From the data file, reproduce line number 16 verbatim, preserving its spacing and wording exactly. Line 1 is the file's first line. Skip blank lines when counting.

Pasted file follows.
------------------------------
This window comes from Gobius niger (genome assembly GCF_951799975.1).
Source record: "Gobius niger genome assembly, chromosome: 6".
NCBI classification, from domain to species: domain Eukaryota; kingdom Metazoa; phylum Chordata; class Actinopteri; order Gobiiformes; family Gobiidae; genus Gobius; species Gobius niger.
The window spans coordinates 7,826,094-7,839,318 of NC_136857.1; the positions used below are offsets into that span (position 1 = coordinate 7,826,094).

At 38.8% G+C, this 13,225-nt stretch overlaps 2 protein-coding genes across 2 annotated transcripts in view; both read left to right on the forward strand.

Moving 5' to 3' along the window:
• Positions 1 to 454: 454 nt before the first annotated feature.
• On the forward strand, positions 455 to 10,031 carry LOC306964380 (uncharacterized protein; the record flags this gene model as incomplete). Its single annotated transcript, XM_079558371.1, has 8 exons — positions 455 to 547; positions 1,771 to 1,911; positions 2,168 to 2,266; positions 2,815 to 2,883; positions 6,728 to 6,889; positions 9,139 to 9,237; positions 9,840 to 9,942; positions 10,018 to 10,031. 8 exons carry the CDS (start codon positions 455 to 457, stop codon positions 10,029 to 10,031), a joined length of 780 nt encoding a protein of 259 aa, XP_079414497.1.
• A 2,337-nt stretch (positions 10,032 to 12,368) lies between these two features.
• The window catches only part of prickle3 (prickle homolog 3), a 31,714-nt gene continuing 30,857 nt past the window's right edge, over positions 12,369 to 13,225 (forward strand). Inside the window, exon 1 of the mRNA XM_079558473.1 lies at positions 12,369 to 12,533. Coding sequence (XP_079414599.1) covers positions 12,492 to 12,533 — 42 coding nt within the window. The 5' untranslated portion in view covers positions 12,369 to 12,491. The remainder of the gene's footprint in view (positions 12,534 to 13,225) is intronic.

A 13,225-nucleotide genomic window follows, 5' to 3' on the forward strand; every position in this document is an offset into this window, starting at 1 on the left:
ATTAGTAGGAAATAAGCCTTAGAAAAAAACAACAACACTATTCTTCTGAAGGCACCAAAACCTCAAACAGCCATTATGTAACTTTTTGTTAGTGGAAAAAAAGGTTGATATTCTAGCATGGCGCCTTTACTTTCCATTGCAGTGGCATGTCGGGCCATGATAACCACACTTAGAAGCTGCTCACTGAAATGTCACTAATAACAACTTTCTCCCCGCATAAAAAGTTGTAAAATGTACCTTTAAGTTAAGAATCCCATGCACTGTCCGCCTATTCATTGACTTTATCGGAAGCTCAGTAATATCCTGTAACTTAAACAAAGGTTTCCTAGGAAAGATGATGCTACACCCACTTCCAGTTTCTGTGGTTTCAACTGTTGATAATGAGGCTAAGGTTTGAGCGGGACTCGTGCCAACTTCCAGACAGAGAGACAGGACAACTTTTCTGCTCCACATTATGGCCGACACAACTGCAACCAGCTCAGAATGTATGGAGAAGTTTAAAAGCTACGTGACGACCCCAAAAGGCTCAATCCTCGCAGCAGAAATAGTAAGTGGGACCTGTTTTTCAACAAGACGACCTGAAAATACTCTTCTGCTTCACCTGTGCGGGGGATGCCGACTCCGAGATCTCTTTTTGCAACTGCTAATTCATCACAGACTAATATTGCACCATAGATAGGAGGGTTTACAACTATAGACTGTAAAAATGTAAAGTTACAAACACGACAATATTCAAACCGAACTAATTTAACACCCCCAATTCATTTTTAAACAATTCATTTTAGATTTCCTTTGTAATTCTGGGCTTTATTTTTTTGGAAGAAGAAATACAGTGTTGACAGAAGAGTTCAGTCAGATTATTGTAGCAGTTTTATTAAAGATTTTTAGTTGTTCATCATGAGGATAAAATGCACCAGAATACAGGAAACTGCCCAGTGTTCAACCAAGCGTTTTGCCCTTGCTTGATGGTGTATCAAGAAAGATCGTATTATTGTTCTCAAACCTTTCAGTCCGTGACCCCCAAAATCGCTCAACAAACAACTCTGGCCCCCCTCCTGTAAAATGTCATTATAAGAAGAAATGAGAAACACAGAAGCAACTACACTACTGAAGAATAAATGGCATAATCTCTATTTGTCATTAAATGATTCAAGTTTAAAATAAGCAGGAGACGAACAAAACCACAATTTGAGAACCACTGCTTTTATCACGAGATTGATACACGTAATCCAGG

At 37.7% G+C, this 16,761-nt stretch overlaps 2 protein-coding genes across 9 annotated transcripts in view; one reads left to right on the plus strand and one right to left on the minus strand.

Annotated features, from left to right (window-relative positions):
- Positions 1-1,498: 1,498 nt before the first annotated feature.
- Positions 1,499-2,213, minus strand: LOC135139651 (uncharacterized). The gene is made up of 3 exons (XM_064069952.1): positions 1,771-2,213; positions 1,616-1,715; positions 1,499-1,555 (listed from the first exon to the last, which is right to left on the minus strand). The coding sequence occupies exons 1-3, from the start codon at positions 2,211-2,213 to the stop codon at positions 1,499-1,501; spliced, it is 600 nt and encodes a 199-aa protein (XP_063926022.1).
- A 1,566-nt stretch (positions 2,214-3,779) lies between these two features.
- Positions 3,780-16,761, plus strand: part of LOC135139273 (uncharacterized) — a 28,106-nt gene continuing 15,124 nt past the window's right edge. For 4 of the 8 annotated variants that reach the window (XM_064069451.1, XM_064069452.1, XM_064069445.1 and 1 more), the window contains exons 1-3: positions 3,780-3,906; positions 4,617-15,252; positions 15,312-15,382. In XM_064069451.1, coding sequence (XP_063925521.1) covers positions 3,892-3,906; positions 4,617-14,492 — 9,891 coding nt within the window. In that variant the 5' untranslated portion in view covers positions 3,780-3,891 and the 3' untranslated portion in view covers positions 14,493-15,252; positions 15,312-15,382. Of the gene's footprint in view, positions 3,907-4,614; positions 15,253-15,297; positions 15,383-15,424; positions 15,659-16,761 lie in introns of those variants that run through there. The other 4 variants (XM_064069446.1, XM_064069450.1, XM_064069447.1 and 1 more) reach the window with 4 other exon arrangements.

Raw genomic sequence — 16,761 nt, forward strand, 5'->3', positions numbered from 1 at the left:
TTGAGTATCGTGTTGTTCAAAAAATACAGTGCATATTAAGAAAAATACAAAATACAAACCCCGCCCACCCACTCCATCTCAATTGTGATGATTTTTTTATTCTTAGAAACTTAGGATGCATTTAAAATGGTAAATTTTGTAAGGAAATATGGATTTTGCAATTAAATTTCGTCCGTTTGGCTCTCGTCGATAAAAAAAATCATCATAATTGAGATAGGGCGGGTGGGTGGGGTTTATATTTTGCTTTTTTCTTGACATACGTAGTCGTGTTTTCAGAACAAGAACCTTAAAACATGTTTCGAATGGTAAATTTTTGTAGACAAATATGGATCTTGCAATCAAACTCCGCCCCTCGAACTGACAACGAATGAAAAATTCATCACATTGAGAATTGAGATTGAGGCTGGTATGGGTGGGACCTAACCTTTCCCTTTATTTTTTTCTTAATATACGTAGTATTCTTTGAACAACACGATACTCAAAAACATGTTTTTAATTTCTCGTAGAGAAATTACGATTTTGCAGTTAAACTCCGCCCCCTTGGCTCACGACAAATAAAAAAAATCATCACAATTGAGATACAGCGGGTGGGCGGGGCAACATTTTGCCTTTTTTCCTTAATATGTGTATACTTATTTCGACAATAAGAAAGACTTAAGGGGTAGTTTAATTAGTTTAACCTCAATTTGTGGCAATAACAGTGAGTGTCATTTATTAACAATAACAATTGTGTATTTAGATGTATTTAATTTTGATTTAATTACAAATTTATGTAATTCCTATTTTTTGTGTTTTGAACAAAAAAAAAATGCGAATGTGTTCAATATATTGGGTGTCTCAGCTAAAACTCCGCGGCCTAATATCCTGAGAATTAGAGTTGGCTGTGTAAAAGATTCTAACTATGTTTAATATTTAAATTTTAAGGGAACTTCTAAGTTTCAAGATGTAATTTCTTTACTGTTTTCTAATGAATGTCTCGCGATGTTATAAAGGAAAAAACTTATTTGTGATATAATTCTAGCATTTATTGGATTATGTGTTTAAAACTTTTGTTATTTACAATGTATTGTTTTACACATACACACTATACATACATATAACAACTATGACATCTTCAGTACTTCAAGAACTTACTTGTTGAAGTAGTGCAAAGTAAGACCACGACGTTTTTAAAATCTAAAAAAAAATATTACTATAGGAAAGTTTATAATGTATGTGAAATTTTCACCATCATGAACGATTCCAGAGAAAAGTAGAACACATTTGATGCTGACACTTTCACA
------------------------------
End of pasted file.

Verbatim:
- Positions 1,499-2,213, minus strand: LOC135139651 (uncharacterized). The gene is made up of 3 exons (XM_064069952.1): positions 1,771-2,213; positions 1,616-1,715; positions 1,499-1,555 (listed from the first exon to the last, which is right to left on the minus strand). The coding sequence occupies exons 1-3, from the start codon at positions 2,211-2,213 to the stop codon at positions 1,499-1,501; spliced, it is 600 nt and encodes a 199-aa protein (XP_063926022.1).